Working with Files
The final built-in object type of Python allows us to access files. The open() function creates a Python file object, which links to an external file. After a file is opened, you can read and write to it like normal.
Files in Python are different from the previous types I've covered. They aren't numbers, sequences, nor mappings; they only export methods for common file processing. Technically, files are a prebuilt C extension that provides a wrapper for the C stdio filesystem. If you already know how to use C files, you pretty much know how to use Python files.
But to keep things consistent, here's the list of Python file operations:
- output = open('/tmp/spam', 'w') Create output file ('w' means write)
- input = open('data', 'r') Create input file ('r' means read)
- S = input.read() Read entire file into a single string
- S = input.read(N) Read N bytes (1 or more)
- S = input.readline() Read next line (through end-line marker)
- L = input.readlines() Read entire file into list of line strings
- output.write(S) Write string S onto file
- output.writelines(L) Write all lines strings in list L onto file
- output.close() Manual close (or it's done for you when collected)
Because Python has a built-in garbage collector, you don't really need to manually close your files; once an object is no longer referenced within memory, the object's memory space is automatically reclaimed. This applies to all objects in Python, including files. However, it's recommend to manually close files in large systems because it won't hurt anything.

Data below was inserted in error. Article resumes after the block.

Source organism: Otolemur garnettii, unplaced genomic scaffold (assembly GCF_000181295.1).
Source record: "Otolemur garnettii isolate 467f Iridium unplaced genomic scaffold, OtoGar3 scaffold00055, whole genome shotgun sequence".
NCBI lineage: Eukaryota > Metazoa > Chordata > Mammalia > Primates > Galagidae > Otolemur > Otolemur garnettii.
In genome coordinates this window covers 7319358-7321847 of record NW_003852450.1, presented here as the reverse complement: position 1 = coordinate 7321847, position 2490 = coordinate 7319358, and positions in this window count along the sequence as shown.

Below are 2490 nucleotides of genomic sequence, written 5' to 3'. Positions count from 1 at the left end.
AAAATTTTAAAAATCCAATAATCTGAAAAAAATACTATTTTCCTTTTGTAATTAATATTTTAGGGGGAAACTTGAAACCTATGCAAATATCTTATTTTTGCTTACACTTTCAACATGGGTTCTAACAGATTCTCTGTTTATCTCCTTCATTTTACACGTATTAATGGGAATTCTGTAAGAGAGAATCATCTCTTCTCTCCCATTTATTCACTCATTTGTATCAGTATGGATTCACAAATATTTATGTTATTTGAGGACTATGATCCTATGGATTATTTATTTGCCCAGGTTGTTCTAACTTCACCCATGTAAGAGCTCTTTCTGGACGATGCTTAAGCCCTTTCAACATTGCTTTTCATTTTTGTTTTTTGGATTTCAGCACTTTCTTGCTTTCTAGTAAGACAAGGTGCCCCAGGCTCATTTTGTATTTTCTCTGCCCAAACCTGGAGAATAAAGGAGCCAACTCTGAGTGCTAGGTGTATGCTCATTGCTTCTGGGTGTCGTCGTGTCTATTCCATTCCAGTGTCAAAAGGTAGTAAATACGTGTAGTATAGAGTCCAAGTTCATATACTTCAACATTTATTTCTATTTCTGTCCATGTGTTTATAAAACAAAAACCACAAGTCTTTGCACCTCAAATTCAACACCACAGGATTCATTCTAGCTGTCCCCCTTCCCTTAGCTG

When a file is read, such as with a readline() method, the end of the file is shown shown at the command line with an empty string; empty lines are just strings with an end-of-line character. Here's an example:
Generic Code Example:
>>> myfile = open('myfile', 'w') # open for output (creates) >>> myfile.write('hello text file\n') # write a line of text >>> myfile.close() >>> myfile = open('myfile', 'r') # open for input >>> myfile.readline() # read the line back 'hello text file\012' >>> myfile.readline() # empty string: end of file
Well, that's it for these initial tutorials. You've seen all the data types and built-in data structures Python provides and you've seen how to use them in a basic fashion. The next few tutorials will show general object properties, boolean truth and comparison, and some of the built-in "gotchas" of the Python language.
After that, I'll talk about basic statements (including loops), functions, modules, classes, and exceptions. I don't know how many tutorials this will cover, nor how long it will take me to write them, but I hope you enjoy them. As usual, if you want more in-depth knowledge or additional information, visit the official Python web site.